Unlike Pep Boy’s and Autozone’s mass produced abominations in a box that mount naked trucker ladies and nautical stars smack dab in the middle of whatever the trendy hip-hop vehicle’s grille opening is, hot rodders are forced to think beyond the shelf for grille treatments. When it comes to planting a custom grille in the confines of one’s truck, the hot rodder’s mind is obligated to run rampant with ideas and visions.

The most common cure for the nose challenged is to pirate grill surrounds, bars, over riders and teeth from various makes and models and transplant them. The ones reaching for a distinctive look take things to the next level—custom grilles. Objects such as door knobs, camshafts, chrome bullets, various expanded metals, and other ornamental objects from hardware stores and metal yards get adapted to the nose of the ride. The ultimate in a grille is creating a handformed masterpiece from scratch.

The most accessible way to creating a custom grille is utilizing various styles of metal stock. The geometric shapes of metal stock range from square to round and everything in between. Depending on the look you’re after will determine the stock you choose. Each shape will vastly give a different persona to the frontend; therefore it’s vital in choosing the correct look. For a more distinguished look, oval or teardrop-shaped tubing can be used to fabricate the grille bars. The problem with shapes of that nature is they don’t exactly bend and form into rolling lines, and therefore grilles of that character tend to be formed from round or small square stock. Regardless of which way one goes, handformed grilles always bring a sense of life to a frontend.

For the frontend of this ’57 Chevy, a custom grille is in dire need to round out the persona Star Kustom Shop is after. Straying completely away from the stock-style grille Star Kustom is going to construct a tube grille in the vein of the ’47 Oldsmobile’s grille. The stock grille opening will be retained, yet molded in, due to the fact the shape from the bottom left corner to the bottom right-hand corner is the perfect canvas for this style of a grille.

When it comes to bending round stock, there are several ways. The most efficient and easiest way is to utilize a tube bender. For those lacking a bender, forming a buck and bending round stock around the buck via heat and pressure is a viable option. When bending round stock with a bender, either a hollow or solid rod is acceptable. Neither will kink, and they still retain an even and flowing bend. When it comes to heating hollow bars and forming them around a buck, things don’t quite work out that way. The hollow rod won’t heat evenly and it will collapse upon itself and form a kink. Therefore, using a solid rod is the way to go when doing things the old-school way.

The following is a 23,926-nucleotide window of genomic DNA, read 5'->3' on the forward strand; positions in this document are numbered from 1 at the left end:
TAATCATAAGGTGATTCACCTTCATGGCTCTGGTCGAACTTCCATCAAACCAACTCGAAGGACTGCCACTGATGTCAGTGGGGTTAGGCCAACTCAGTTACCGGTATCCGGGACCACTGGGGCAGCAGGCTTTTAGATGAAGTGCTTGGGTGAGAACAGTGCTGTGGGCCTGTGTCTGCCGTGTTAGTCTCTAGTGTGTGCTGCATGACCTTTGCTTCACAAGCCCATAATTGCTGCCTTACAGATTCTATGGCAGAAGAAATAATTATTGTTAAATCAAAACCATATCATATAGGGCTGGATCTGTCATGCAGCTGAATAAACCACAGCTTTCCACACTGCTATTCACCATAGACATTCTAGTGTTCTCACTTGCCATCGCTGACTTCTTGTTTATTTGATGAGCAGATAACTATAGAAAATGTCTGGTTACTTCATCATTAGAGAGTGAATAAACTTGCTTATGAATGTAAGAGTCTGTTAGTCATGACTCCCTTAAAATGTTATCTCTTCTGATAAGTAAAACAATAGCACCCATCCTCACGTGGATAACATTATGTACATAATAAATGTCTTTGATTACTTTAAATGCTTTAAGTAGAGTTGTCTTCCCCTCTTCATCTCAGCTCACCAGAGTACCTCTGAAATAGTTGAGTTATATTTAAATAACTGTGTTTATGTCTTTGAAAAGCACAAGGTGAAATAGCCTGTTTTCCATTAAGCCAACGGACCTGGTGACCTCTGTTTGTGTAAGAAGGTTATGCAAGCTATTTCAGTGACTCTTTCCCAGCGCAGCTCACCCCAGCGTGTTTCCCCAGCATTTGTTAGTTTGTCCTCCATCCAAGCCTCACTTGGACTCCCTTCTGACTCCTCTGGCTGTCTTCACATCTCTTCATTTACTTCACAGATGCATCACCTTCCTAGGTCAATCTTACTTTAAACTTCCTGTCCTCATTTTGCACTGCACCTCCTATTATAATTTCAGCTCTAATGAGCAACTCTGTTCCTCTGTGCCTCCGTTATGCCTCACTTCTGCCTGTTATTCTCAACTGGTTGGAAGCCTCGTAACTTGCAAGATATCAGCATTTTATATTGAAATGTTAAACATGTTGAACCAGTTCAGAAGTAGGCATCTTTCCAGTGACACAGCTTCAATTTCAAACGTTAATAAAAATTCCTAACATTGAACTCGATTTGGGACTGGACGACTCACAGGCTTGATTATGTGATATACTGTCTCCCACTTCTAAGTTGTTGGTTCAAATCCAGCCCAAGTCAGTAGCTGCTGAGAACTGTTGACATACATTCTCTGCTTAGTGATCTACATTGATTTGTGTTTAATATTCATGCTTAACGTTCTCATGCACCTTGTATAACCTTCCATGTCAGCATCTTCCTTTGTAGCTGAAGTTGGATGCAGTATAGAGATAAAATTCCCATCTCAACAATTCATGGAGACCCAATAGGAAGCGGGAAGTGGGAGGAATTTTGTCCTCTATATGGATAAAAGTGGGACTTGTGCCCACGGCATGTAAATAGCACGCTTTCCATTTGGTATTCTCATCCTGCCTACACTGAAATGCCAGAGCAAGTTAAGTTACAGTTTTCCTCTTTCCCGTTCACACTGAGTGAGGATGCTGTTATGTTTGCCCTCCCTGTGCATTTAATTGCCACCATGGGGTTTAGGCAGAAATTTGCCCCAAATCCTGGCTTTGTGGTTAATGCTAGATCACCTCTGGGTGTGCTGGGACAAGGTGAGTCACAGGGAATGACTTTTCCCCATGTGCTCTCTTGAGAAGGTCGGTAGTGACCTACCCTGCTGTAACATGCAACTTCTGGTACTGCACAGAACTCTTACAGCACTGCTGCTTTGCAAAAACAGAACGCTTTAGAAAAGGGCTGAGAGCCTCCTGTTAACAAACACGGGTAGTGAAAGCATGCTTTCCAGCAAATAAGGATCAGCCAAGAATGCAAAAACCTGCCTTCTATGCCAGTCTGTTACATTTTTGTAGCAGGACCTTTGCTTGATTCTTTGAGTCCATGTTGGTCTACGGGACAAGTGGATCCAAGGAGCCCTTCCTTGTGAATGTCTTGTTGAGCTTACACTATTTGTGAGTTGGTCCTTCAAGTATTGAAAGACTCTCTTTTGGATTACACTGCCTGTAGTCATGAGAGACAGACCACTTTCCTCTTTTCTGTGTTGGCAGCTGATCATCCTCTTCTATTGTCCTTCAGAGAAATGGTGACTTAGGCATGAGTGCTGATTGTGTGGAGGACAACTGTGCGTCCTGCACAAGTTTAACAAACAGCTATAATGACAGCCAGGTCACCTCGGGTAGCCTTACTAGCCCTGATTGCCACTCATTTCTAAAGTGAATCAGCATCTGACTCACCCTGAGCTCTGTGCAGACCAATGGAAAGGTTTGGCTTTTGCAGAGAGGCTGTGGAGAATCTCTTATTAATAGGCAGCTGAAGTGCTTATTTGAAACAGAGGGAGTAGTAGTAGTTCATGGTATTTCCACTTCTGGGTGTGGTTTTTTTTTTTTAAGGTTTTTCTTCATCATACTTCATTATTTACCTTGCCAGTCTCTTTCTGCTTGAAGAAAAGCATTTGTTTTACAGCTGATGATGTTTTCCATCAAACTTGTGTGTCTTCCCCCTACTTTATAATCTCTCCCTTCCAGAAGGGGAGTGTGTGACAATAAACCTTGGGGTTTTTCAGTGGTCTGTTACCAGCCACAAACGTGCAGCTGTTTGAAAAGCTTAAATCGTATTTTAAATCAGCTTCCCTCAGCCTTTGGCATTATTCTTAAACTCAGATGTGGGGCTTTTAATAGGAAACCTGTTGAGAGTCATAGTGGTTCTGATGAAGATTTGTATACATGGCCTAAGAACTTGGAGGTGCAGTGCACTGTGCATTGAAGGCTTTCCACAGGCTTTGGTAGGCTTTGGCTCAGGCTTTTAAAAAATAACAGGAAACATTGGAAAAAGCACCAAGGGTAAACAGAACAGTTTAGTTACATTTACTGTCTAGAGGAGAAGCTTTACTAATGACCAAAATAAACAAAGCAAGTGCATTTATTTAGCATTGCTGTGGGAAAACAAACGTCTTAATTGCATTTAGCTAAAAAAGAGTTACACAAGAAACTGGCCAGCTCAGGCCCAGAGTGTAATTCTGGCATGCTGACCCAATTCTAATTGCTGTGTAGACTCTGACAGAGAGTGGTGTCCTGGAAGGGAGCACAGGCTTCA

For the grille on hand, Star Kustom has decided to use 1-inch round stock. Because of the weight of the length needed, only the bends will be formed from solid stock, and then a hollow bar will be welded between the bends. (The grille could be formed entirely from solid rod, but the weight at this diameter and length of rod would tip the scales of even Rosie O’Donnell!) Another thing to keep in mind is that when forming sequential bends the inner radiuses must gradually get smaller. If one were to use the same bend and only remove a few inches from the middle of the straight increments, the grille wouldn’t step down and stay uniform. Therefore, each grille bar in any type of sequential series must be formed around its individual radius. Enough hoopla, follow along as Star Kustom builds a grille from nothing more than common metal stock! CCT

SOURCE
Star Kustom Shop
StarKustom@yahoo.com
Afton
OH  74331
918-257-4234
www.starkustomshop.com